Chicago’s newest City Council member: Just call him ‘Timmy’
The name was part of an emotional and potentially high-risk coming out for Timmy Knudsen after he graduated law school and joined a buttoned-down Chicago firm he was not at all certain would welcome an openly-gay attorney.
Why does a 32-year-old man insist on being called “Timmy”?
Because the name was part of an emotional and potentially high-risk “coming out” process for newly-appointed Ald. Timmy Knudsen (43rd).
It happened when he graduated law school and joined the buttoned-down Chicago law firm of Katten Muchin Rosenman that, he was not at all certain, would welcome an openly gay attorney.
“I’ve been Timmy my whole life. ... [But], going into this law firm, people were going, ‘Tim.’ It’s a bit of an identity story. I thought, ‘Do I need to be Tim to be a lawyer and grow in this space? Do I come out loudly at this law firm? Who am I in the city of Chicago?’” Knudsen told the Sun-Times on Thursday.
“You’ve really got to decide, as a first-year associate, ‘Do I want to make waves?’ This goes into me believing that representation does matter. To be a leader in any sense, you’ve got to be willing to take those personal risks. And at the time, it felt like a risk. My decision to live very consistently in my personal and professional life came from saying, ‘I’m Timmy and I’m gay at this law firm.’”
As it turned out, Knudsen’s fears about not being totally accepted were unfounded.
His new colleagues “embraced” his professional coming out. In fact, it gave him the opportunity to lead.
“That really activated me to introducing preferred pronouns which, at any law firm, is a bit of new territory.It just engages people. It made people more comfortable with getting to know me as a person. It let me put my heart on my sleeve. And it really deepened relationships,” Knudsen said.
“It allowed me to have these, like organic, authentic conversations with partners about their families, their friends that, maybe I wouldn’t have been able to if I was just a first-year associate on their deals.”
Knudsen was appointed by Mayor Lori Lightfoot on Monday to replace newly-retired Ald. Michele Smith (43rd).
Two days later, he was confirmed, sworn in and started voting. He’s now the seventh member of the LGBTQ Caucus and the youngest member of a council in transition that is losing its institutional memory.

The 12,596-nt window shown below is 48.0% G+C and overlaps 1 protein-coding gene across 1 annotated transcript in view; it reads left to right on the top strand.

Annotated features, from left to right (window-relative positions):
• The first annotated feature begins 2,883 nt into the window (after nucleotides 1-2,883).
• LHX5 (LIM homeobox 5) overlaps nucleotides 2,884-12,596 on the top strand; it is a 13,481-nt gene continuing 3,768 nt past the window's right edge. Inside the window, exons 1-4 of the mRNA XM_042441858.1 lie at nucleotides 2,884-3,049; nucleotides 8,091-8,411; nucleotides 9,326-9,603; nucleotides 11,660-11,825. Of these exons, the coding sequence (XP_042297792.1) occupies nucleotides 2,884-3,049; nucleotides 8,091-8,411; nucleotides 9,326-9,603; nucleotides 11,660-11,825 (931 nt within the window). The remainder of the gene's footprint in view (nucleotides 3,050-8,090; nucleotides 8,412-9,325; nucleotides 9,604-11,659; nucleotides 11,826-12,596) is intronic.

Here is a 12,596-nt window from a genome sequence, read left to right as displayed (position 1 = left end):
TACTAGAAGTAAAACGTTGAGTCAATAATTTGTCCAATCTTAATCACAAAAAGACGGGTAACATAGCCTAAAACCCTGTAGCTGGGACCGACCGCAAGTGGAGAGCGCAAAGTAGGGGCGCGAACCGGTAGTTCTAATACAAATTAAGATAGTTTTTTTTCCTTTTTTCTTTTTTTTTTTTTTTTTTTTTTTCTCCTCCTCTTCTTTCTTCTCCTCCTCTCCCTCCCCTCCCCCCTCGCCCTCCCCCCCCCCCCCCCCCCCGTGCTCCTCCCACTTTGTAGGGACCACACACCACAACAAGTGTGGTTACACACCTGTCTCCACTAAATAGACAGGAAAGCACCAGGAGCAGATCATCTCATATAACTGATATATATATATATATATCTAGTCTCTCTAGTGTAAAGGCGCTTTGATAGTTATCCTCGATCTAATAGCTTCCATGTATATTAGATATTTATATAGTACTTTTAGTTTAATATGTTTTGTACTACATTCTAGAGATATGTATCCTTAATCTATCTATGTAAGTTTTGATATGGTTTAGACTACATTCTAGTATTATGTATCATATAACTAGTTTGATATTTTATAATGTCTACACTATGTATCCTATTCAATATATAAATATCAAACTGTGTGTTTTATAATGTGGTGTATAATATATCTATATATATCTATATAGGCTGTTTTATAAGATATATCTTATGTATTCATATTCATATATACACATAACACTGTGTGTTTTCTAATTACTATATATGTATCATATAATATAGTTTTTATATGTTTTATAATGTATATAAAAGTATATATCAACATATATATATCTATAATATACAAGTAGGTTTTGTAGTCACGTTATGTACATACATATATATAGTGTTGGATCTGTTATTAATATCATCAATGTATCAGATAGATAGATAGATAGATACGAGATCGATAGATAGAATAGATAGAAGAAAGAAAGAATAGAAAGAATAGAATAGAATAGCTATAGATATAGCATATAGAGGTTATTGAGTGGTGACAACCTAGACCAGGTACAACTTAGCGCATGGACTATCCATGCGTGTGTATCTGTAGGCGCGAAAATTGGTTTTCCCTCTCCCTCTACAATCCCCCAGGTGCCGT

Fifteen of the Council’s 50 members elected in 2019 already have left or announced they will be departing because they’re not running for re-election.
Veteran Ald. Nick Sposato (38th) recently told the Sun-Times he’s concerned the departure of more experienced, collaborative and mainstream colleagues could pave the way for the election of a new City Council that turns sharply to the left.
Sposato said he is particularly concerned about the election of what he calls “lefty loons” — which he defines as liberal alderpersons who favor more government giveaways and want to de-fund the police.
Where Sposato sees danger, Knudsen sees opportunity.
“A shift of 15-to-20 council members — it can be really exciting if the right people get in for each ward. I get that coming in a little bit early, I might be a little bit of a symbol of that. That’s a big responsibility and one that I hope to do a lot with,” Knudsen said.
“It’s not just my age. The fresh leadership thing is really important to me. My style in getting things done as a venture capital attorney, general counsel, is maybe a little bit different. And Council is made better by having a ton of different skill sets.”
Retiring Zoning Committee Chair Tom Tunney (44th) has warned that north lakefront voters who backed Lightfoot in 2019 have soured on the mayor and are “searching for an alternative.”
Tunney cited violent crime and “friction” with the Chicago Teachers Union that has caused enrollment at Chicago Public Schools to decline steadily.
Knudsen, a product of Wheaton public schools, has relatives who work in public schools and said he “can’t wait to have kids one day and send them” to CPS.
“I’m gonna be an absolute champion” for CPS, he said. “A lot of people want to work together and collaborate. To have those specialists at the table from a ward perspective is really gonna inform me well on how I can better champion them from City Council.”
To fight violent crime, Knudsen said he plans to use what’s left of his menu money — an annual $1.5 million allotment of discretionary funds for projects of the local alderperson’s choosing — on “stationary cameras.”
And after representing LGBTQ asylum applicants in Chicago, southern California and Tijuana, Mexico, he plans to launch a “food and goods drive” for the undocumented migrants “inhumanely” bused to Chicago and other sanctuary cities by Texas Gov. Greg Abbott.
“The number keeps growing,” Knudsen said. “To welcome them and for this to be kind of an intermediate ward office will really just fit who I am as a person and how we are as a 43rd Ward.”